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Why we need to be mindful of cancer digital data disparities

Dr Penny Kechagioglou, University Hospitals Coventry and Warwickshire

Digital health and cancer

Digital technology adoption and diffusion in healthcare, involves whole systems change(1), including robust clinical, organisational and system leadership, training and education of the whole healthcare workforce(2).

In the case of people with cancer, digital health impacts all stages in the cancer patient journey, from prevention (SMS screening reminders) to diagnosis (Artificial Intelligence use for imaging reporting), through to treatment (Electronic Health Records) and survivorship (Remote Patient Monitoring - RPM, Patient Initiated Follow Up – PIFU)(3).

As such, real world digital data capture and analysis should seamlessly follow the patient pathway from diagnosis through to survivorship.

Clinicians and researchers specialising in cancer need to ensure that all populations of cancer sufferers are equally represented in research, cancer registries and audits, as well as other tools of real-world data capture.

The role of digital data in the NHS Long Term Plan for cancer

Treating the right patient, with the right treatment at the right time, every time, is the ultimate goal for our healthcare system. Digital data driven decision-making, enabled through digital technologies can fulfil the goals of the NHS Long Term Plan(4) for cancer, which includes:

  • faster diagnosis (AI reporting, access to EHR);

  • secure and accurate data sharing between Rapid Diagnostic Centres and GPs/Cancer Multi-Disciplinary Teams (interoperability of systems);

  • data (AI) - driven personalised care planning and

  • incorporation of genomic, imaging and other clinical information in one digital space to empower informed decision-making.

Real world data gathering and analysis, enabled through digital technology (cancer registries, national audits, hospital datasets)(5) can support clinical leaders individualise healthcare and improve population health. It’s important that we address the needs of all patients, maximise access to digital care for all and upskill people to use digital tools to access self-management information and other services (20% of the population lack basic digital skills and do not use technology at all)(6). We can also learn more about individual cancer patients, groups and communities and target care better, through linking key datasets together, including genomics, imaging, liquid biopsies, clinical presentations and clinical outcomes.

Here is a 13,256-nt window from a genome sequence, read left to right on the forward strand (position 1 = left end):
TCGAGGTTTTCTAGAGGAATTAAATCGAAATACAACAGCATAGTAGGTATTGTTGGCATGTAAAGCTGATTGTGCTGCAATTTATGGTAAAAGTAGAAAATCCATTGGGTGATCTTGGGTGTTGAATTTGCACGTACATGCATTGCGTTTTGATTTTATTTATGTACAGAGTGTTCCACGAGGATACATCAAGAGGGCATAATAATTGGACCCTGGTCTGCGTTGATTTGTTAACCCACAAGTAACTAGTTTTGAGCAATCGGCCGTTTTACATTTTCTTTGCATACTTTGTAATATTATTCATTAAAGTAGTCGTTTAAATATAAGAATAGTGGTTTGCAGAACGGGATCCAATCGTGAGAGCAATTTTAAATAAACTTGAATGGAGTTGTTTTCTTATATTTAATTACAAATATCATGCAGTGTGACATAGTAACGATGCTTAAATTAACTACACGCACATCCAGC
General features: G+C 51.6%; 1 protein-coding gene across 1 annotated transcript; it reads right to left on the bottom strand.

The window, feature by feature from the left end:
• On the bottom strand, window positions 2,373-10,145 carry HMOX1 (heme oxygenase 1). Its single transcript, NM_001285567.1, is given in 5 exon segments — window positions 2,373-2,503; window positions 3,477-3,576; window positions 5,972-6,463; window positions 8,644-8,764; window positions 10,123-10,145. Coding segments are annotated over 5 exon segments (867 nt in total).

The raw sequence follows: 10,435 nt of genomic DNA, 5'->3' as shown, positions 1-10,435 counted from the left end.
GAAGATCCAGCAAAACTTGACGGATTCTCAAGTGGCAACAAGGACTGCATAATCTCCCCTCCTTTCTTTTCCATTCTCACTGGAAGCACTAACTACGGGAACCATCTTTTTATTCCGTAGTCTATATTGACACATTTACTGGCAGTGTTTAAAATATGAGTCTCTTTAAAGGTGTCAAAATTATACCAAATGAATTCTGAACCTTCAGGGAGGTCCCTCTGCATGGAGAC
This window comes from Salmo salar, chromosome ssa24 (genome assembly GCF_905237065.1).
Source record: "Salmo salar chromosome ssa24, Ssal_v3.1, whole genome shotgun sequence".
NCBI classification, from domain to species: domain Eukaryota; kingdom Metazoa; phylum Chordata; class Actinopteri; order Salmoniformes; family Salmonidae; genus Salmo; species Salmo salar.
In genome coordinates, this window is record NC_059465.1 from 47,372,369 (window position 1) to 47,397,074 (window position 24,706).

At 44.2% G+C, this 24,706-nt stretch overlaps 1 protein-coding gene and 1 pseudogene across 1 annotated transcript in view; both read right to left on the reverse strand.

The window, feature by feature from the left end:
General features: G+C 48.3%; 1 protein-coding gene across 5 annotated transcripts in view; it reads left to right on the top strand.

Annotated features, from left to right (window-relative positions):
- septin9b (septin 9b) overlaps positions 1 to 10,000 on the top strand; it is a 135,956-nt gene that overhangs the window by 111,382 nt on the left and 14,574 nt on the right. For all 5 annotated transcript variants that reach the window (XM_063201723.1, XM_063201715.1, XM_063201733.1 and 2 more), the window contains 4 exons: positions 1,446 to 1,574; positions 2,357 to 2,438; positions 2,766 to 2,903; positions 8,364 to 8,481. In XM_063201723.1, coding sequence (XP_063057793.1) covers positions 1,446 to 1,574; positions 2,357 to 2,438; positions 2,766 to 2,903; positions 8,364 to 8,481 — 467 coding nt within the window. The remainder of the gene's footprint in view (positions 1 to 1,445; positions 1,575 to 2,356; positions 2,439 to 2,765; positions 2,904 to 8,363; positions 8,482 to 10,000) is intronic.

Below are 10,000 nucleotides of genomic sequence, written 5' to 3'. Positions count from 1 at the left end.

How can digital data help us improve the health of individual patients and the diverse populations we serve?

Many healthcare providers have introduced shared electronic care records which enable patient care to be delivered anywhere, safely and effectively. Patients are also able to access their records and schedule their care remotely, through patient portals linked with electronic health records. As such, patients are better informed and more involved in their care, leading to self-management optimisation and better patient experience(7).

Data analytics enable us to understand patient outcome measures and use those to improve care in a continuous circle of learning and improvement(8). As we learn about patient presentations and outcomes, we can use those to develop algorithms and decision support tools. However, these tools are only as good as the data we use to create them and therefore, data exclusion from people and populations with protected social characteristics, ethnic minorities or even elderly, could render those decision-making tools inaccurate. This can have catastrophic consequence in terms of population health and long-term outcomes including morbidity and mortality.

In the case of cancer, we need to ensure that disadvantaged populations and ethnic minority populations are represented well in digital real-world data analyses and clinical research. These populations tend to be under-represented in cancer screening programmes as well as research programmes and they often have worse cancer outcomes than affluent populations and white populations(9).

Why data diversity is important in cancer

There are currently more than 9.5 million deaths from cancer annually and the majority occur in low and medium income countries(10).